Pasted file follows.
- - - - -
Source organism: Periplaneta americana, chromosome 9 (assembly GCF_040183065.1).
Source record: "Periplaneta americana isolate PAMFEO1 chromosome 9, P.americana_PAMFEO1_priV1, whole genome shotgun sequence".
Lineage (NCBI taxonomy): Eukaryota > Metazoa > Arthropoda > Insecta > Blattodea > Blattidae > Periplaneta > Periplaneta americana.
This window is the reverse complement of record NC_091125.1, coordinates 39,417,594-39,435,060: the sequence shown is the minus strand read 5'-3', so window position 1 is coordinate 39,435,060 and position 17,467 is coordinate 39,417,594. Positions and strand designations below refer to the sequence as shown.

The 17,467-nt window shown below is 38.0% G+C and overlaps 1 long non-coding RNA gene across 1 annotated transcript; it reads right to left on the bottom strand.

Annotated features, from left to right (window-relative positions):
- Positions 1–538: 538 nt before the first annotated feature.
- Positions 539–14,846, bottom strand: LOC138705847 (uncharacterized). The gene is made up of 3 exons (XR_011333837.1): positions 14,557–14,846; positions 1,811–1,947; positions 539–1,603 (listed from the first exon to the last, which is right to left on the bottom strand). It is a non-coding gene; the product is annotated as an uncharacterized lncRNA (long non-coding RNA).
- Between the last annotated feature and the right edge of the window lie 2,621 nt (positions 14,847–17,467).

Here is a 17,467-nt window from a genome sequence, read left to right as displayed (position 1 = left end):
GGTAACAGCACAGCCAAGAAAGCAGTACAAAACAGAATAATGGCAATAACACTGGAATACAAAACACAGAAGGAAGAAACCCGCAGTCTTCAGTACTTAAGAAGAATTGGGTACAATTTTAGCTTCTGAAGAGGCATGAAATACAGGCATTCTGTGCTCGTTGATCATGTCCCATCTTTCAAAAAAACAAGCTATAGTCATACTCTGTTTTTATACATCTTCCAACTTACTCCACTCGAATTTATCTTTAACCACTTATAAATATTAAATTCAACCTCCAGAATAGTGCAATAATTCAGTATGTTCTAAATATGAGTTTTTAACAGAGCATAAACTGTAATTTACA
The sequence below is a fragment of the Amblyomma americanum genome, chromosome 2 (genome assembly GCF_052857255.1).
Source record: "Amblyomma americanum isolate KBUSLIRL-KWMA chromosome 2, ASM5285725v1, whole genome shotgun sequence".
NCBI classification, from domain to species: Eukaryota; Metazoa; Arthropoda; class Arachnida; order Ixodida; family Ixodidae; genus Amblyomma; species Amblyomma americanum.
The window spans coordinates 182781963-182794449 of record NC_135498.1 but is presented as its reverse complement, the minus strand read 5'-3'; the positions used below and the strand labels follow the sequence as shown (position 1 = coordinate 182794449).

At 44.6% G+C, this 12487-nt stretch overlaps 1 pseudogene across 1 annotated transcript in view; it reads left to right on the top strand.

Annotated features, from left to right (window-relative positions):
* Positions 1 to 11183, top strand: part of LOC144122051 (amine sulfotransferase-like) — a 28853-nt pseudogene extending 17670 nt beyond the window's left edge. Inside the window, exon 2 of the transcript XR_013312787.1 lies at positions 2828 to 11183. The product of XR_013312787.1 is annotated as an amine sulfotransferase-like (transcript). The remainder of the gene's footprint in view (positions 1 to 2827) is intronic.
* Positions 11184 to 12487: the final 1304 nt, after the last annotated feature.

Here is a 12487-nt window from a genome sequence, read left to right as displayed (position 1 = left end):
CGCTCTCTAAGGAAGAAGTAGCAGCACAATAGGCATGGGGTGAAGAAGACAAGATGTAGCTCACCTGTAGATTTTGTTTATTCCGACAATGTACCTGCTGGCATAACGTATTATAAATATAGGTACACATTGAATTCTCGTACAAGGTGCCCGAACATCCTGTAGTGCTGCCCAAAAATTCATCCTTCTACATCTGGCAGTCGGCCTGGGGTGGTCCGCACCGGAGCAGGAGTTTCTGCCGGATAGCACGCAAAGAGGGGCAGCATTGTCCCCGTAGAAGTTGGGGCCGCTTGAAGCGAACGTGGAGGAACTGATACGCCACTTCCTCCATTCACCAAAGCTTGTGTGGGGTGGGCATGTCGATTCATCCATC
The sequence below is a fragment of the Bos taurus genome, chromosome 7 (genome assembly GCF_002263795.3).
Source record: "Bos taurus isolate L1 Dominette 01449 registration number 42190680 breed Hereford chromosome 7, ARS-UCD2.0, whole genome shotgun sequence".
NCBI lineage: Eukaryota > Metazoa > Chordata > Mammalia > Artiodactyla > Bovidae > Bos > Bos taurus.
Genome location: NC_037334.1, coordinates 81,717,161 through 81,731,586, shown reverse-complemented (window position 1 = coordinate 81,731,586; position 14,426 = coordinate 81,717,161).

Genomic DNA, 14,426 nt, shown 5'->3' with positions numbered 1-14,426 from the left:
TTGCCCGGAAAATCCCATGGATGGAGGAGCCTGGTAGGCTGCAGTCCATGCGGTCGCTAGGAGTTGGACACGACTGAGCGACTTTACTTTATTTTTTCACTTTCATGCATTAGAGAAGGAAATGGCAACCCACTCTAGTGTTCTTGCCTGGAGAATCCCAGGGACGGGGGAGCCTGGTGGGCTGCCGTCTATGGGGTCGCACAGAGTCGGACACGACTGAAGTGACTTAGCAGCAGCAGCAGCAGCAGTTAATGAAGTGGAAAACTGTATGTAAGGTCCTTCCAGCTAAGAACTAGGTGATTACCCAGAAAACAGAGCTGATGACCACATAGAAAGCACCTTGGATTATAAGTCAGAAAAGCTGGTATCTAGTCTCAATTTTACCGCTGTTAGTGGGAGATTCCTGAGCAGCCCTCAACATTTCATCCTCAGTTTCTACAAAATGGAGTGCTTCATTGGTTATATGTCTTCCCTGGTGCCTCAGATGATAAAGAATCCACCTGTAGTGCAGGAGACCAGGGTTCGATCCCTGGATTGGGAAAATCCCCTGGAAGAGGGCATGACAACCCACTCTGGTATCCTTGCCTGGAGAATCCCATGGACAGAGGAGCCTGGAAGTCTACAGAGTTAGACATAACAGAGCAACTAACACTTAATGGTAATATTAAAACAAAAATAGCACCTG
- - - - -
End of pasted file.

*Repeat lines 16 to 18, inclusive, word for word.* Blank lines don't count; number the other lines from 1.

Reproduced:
At 44.6% G+C, this 12487-nt stretch overlaps 1 pseudogene across 1 annotated transcript in view; it reads left to right on the top strand.

Annotated features, from left to right (window-relative positions):
* Positions 1 to 11183, top strand: part of LOC144122051 (amine sulfotransferase-like) — a 28853-nt pseudogene extending 17670 nt beyond the window's left edge. Inside the window, exon 2 of the transcript XR_013312787.1 lies at positions 2828 to 11183. The product of XR_013312787.1 is annotated as an amine sulfotransferase-like (transcript). The remainder of the gene's footprint in view (positions 1 to 2827) is intronic.